Science is a human enterprise. Some scientists are motivated by curiosity or a passion to solve problems, others by profit or ambition. Some collaborate; others compete.
Knowledge develops historically. Sometimes concepts change dramatically.
Science resolves only problems of fact, not values. Nonetheless, the practice of science and its results have moral dimensions.
Science generally aims to map and explain the world. Technology differs in that it aims to adapt that understanding of the world.
Many features of the nature of science are expressed in terms of ideals, or aims. These are understood as rules that typically support the growth of knowledge and its reliability. We should recognize, of course, that the actual practice of science does not always meet its ideal. For example, no one would endorse fraudulent scientific reports, but they occur occasionally. Similarly, we may hope to eliminate theoretical preconceptions that adversely affect our thinking. But human minds are very difficult to train on this score. Even so, sometimes theoretical commitments help motivate researchers or guide them in disregarding exceptions. For example, the widely held belief in a biblical flood guided geologists in the 1800s to study and catalog large rocks supposedly moved by the flood waters. Only later were others able to interpret them as glacial erratics. At the time, who would have been able to imagine huge rivers of ice pushing such boulders hundreds of miles from their bedrock? Yet once the geography of the erratics was known, it was easier to develop the concept of glaciers.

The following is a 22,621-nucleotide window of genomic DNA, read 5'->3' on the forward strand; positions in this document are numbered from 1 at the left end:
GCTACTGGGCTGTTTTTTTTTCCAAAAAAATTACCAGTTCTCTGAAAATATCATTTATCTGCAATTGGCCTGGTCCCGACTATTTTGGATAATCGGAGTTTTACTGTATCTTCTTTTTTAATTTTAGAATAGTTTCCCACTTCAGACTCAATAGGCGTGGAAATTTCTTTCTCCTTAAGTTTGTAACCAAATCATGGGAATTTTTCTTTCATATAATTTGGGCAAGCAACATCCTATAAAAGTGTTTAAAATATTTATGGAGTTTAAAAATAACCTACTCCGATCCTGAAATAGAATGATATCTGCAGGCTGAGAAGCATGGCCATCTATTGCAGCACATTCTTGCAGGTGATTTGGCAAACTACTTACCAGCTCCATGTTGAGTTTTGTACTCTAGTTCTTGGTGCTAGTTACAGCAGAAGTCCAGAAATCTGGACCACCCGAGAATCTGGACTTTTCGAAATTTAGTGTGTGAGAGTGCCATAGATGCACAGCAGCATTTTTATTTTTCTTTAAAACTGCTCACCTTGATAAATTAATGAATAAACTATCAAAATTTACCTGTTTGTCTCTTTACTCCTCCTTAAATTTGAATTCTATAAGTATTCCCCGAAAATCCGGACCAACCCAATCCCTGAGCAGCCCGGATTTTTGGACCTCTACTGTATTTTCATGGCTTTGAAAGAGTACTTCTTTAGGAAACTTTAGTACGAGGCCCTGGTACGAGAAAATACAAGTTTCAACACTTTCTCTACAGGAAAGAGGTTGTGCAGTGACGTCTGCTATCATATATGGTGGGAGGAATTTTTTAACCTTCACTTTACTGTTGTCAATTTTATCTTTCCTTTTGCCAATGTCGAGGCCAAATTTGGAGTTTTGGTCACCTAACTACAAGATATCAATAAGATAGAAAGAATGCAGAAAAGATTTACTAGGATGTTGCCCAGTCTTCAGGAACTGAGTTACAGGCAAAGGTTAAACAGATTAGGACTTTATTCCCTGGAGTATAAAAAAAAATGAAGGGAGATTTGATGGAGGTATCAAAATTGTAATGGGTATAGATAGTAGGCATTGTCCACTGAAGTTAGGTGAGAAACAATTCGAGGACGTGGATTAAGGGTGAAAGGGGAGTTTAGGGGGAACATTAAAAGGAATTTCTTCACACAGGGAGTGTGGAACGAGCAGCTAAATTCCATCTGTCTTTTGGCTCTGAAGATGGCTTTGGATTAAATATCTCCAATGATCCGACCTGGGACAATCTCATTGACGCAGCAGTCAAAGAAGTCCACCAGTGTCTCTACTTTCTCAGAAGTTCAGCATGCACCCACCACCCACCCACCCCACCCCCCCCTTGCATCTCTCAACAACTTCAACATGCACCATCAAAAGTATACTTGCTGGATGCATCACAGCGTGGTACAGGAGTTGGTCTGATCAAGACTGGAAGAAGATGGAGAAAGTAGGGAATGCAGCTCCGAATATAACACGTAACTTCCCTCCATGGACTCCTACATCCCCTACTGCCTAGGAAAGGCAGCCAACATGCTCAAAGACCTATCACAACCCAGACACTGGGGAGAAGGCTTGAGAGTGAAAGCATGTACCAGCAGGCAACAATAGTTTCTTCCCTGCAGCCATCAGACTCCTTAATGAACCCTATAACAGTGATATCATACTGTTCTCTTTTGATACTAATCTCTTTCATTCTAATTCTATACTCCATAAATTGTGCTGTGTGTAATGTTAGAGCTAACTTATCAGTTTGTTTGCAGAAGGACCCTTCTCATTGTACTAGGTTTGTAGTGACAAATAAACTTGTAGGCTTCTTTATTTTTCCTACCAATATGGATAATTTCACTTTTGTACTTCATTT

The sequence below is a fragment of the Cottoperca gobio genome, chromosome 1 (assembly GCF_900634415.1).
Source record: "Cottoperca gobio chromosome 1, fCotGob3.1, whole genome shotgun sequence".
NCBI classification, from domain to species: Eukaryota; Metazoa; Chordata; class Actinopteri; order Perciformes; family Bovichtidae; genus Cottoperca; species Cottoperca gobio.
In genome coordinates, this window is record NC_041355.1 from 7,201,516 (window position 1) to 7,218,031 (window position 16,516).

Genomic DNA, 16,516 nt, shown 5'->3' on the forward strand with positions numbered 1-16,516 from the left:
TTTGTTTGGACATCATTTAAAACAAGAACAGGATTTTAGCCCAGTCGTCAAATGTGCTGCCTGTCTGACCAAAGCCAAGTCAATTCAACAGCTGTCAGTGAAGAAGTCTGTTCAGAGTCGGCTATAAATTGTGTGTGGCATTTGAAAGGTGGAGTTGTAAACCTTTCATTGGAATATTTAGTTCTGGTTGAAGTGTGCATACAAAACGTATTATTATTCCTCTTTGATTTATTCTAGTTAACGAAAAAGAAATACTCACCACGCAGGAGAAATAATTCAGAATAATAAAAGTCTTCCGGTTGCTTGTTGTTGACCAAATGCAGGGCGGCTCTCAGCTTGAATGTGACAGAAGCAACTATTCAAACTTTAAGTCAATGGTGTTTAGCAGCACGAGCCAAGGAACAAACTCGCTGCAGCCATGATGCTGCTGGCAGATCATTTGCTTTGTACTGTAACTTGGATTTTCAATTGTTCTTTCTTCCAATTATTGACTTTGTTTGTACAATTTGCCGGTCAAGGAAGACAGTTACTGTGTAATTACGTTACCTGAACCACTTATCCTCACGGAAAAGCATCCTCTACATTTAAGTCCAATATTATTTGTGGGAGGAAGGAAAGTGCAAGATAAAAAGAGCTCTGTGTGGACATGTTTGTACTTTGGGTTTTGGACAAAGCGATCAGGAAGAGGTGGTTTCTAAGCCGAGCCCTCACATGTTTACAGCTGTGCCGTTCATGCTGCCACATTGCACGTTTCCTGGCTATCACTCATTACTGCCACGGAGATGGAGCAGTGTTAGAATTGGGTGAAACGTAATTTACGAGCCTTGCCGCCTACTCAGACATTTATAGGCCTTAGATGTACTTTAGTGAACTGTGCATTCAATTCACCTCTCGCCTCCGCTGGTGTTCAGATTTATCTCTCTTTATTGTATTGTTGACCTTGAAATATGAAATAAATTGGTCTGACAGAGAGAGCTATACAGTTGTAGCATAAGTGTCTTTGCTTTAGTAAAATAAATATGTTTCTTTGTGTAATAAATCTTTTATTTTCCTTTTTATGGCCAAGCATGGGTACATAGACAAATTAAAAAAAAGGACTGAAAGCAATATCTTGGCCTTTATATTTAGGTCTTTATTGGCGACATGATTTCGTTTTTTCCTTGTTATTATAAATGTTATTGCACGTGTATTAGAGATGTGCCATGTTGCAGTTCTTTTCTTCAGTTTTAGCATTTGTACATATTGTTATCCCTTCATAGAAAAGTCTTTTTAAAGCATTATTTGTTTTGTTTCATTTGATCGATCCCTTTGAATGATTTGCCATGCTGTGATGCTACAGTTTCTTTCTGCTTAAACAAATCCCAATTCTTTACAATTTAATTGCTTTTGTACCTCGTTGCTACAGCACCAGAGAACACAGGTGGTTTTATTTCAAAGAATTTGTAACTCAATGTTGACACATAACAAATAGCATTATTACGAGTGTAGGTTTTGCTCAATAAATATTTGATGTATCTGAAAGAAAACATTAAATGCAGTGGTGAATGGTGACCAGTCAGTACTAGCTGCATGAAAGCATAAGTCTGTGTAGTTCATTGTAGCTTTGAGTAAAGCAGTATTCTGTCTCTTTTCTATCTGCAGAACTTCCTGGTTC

Tentativeness and Error
Perhaps the most central feature of the nature of science involves scientific authority. We may be reminded that scientific claims are tentative or fallible. Reconciling these with other claims that science offers a reliable basis for action, however, can be problematic. We need a complete account of scientific error.
The gap caused by uncertainty and fallibility can offer a powerful persuasive wedge for political ideologues. Here are some examples: